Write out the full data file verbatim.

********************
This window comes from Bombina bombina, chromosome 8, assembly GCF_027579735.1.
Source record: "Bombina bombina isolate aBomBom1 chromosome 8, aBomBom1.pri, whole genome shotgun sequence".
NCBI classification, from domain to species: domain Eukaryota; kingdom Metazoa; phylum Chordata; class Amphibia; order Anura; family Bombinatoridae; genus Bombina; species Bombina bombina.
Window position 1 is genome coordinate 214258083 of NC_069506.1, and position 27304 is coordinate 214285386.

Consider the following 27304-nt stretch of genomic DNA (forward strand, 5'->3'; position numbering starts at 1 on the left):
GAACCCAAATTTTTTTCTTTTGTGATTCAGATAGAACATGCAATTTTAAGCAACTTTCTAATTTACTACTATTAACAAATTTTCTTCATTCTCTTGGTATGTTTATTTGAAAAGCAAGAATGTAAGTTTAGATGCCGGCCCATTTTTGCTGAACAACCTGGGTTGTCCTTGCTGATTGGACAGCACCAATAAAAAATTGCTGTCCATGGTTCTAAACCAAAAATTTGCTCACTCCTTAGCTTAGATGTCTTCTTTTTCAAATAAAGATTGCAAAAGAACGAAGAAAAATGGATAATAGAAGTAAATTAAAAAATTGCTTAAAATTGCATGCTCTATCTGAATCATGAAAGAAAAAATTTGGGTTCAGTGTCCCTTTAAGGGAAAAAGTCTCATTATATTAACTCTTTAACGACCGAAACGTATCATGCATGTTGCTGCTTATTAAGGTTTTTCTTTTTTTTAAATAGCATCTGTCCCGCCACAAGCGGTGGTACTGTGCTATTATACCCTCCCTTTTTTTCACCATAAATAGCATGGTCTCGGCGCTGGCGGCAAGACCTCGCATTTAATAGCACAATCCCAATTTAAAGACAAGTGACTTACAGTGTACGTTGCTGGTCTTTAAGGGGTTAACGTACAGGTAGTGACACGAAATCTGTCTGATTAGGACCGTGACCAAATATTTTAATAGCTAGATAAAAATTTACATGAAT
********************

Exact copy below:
This window comes from Bombina bombina, chromosome 8, assembly GCF_027579735.1.
Source record: "Bombina bombina isolate aBomBom1 chromosome 8, aBomBom1.pri, whole genome shotgun sequence".
NCBI classification, from domain to species: domain Eukaryota; kingdom Metazoa; phylum Chordata; class Amphibia; order Anura; family Bombinatoridae; genus Bombina; species Bombina bombina.
Window position 1 is genome coordinate 214258083 of NC_069506.1, and position 27304 is coordinate 214285386.

Consider the following 27304-nt stretch of genomic DNA (forward strand, 5'->3'; position numbering starts at 1 on the left):
GAACCCAAATTTTTTTCTTTTGTGATTCAGATAGAACATGCAATTTTAAGCAACTTTCTAATTTACTACTATTAACAAATTTTCTTCATTCTCTTGGTATGTTTATTTGAAAAGCAAGAATGTAAGTTTAGATGCCGGCCCATTTTTGCTGAACAACCTGGGTTGTCCTTGCTGATTGGACAGCACCAATAAAAAATTGCTGTCCATGGTTCTAAACCAAAAATTTGCTCACTCCTTAGCTTAGATGTCTTCTTTTTCAAATAAAGATTGCAAAAGAACGAAGAAAAATGGATAATAGAAGTAAATTAAAAAATTGCTTAAAATTGCATGCTCTATCTGAATCATGAAAGAAAAAATTTGGGTTCAGTGTCCCTTTAAGGGAAAAAGTCTCATTATATTAACTCTTTAACGACCGAAACGTATCATGCATGTTGCTGCTTATTAAGGTTTTTCTTTTTTTTAAATAGCATCTGTCCCGCCACAAGCGGTGGTACTGTGCTATTATACCCTCCCTTTTTTTCACCATAAATAGCATGGTCTCGGCGCTGGCGGCAAGACCTCGCATTTAATAGCACAATCCCAATTTAAAGACAAGTGACTTACAGTGTACGTTGCTGGTCTTTAAGGGGTTAACGTACAGGTAGTGACACGAAATCTGTCTGATTAGGACCGTGACCAAATATTTTAATAGCTAGATAAAAATTTACATGAAT